On 4 August, nonfarm payrolls rose 187k in July and were revised 49k lower over the prior months. The household survey was strong, with the unemployment rate falling back to the cycle low of 3.5%, driven by a 268k gain in household employment. Average hourly earnings surprised on the upside at 4.4% YoY (vs. expectations of 4.2%). From this data, it is still early to determine if the Fed would hold or raise interest rates. Currently, the market is pricing in only a 16% chance of the Fed raising its interest rates at its September meeting.

Figure 4: Payroll Continues To Grow

image Source: Department Of Labour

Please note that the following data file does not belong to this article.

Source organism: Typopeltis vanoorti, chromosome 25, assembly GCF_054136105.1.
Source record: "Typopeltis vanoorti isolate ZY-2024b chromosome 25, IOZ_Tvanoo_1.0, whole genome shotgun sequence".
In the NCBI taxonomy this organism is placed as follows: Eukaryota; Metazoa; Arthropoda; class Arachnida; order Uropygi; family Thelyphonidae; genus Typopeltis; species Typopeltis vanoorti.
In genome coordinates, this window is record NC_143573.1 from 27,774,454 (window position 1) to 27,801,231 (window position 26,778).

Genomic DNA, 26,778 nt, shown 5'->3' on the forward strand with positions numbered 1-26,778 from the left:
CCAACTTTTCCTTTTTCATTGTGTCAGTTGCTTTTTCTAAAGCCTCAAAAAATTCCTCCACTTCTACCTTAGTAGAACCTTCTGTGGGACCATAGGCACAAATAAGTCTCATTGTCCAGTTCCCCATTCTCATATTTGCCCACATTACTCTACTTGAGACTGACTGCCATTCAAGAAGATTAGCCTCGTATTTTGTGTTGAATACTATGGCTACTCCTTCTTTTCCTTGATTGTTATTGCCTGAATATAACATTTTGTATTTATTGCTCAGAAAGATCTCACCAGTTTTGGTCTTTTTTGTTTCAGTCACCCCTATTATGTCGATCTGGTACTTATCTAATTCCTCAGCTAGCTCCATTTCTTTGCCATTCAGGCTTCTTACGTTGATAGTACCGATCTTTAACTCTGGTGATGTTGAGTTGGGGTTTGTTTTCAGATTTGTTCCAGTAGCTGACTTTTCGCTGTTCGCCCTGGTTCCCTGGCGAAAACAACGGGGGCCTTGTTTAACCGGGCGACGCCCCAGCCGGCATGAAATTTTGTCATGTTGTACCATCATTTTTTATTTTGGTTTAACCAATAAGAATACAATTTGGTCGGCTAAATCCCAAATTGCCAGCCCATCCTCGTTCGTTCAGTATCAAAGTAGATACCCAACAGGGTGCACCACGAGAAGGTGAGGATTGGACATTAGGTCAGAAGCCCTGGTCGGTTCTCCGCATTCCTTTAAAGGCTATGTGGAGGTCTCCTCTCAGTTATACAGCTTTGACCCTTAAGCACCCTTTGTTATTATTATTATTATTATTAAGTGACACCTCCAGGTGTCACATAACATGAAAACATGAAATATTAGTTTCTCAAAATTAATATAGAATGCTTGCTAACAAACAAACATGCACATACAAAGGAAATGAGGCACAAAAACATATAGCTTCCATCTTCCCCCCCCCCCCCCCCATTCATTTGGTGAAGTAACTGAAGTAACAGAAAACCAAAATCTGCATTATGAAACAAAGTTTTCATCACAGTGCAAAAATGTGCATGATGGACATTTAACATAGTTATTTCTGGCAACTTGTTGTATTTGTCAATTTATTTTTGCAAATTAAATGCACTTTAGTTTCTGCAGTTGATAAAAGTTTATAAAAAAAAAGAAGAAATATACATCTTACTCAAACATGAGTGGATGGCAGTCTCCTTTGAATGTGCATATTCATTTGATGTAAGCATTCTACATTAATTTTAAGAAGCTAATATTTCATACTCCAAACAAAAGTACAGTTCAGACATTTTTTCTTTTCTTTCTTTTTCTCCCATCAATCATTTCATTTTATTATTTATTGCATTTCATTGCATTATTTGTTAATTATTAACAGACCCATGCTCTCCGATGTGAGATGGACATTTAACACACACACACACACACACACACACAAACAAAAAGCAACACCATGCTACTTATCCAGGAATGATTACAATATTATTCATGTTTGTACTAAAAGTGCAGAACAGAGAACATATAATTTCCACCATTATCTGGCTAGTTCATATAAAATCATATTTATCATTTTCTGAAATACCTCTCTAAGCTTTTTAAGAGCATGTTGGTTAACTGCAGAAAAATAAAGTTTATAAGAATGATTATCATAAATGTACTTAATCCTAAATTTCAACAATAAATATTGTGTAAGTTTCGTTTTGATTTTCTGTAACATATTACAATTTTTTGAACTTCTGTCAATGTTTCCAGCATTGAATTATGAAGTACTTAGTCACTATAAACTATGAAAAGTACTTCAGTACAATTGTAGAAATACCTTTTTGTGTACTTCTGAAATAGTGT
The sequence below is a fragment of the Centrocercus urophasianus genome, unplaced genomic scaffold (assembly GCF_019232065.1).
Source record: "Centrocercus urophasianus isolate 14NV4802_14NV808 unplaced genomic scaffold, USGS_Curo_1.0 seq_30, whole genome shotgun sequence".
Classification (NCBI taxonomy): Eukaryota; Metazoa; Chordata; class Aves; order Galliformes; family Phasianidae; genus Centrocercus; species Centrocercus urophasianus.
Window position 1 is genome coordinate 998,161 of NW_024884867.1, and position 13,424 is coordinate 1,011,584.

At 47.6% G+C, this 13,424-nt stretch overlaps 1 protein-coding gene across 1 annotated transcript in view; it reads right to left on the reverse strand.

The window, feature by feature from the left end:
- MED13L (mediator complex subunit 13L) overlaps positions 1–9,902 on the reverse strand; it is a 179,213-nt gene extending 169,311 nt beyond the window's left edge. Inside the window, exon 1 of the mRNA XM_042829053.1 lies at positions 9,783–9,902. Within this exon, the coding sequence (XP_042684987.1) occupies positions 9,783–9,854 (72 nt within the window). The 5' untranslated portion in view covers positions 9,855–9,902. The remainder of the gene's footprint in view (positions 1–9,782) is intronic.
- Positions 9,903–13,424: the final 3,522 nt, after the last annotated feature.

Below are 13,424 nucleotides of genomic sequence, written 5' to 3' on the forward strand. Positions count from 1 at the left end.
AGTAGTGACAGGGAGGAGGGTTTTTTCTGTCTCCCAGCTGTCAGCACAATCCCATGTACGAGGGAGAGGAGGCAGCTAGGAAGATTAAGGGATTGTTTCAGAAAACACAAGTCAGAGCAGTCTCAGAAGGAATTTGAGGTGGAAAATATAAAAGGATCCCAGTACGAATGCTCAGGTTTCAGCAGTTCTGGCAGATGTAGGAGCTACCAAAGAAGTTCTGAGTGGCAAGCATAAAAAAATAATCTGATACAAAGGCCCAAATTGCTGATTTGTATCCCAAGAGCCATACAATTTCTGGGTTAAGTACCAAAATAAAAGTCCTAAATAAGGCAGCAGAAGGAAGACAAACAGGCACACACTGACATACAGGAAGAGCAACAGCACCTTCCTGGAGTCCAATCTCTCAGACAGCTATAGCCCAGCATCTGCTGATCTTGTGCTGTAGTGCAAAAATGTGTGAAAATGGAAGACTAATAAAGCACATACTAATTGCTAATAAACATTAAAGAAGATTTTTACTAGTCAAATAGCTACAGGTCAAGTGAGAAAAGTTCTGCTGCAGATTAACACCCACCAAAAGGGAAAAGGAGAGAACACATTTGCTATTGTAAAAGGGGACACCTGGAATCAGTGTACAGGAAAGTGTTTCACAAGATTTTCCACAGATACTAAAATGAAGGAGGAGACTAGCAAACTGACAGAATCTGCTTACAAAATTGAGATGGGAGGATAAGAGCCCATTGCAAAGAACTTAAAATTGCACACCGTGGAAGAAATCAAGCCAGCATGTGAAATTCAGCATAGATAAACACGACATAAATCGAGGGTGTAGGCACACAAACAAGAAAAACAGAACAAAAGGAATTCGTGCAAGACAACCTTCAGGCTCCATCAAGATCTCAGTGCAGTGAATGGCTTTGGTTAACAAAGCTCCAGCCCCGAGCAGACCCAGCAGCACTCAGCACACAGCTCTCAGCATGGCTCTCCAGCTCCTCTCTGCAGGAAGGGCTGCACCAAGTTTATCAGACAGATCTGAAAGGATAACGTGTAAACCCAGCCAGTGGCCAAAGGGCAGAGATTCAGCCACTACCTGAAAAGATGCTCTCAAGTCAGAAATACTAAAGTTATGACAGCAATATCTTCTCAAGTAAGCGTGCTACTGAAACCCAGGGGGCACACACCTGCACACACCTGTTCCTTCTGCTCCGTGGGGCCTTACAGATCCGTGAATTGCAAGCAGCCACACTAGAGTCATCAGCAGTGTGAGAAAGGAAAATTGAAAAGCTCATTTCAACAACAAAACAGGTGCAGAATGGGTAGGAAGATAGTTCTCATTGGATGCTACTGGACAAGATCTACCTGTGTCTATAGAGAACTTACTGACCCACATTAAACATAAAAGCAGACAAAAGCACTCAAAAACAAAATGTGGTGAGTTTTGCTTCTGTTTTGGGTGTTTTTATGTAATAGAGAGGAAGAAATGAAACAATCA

In the Eurozone, core HICP inflation rose 2bps to 5.49% YoY, above consensus expectations while headline HICP inflation fell 21bp to 5.31% YoY, in line with consensus expectations. Nevertheless, as the inflation remains above the target level of 2% and ECB’s decision to raise rates would be data dependent, the likelihood of further hikes in the upcoming meeting cannot be ruled out. Furthermore, according to the preliminary flash estimate, Euro area real GDP increased by 0.3% QoQ in 2Q which is above consensus expectations. Among Euro area countries that have reported 2Q GDP so far, all countries showed growth, except for Austria, Italy, and Latvia, which recorded a decline of -0.4%, -0.3%, and -0.6% respectively. Overall, Euro area real GDP now stands 2.7% above its pre-pandemic (4Q19) level, reflecting the economy remains robust. We would look for economists to upgrade their GDP forecast upon the full release of the economic data. Currently, the market is factoring in a 36% chance of a rate hike at the September meeting.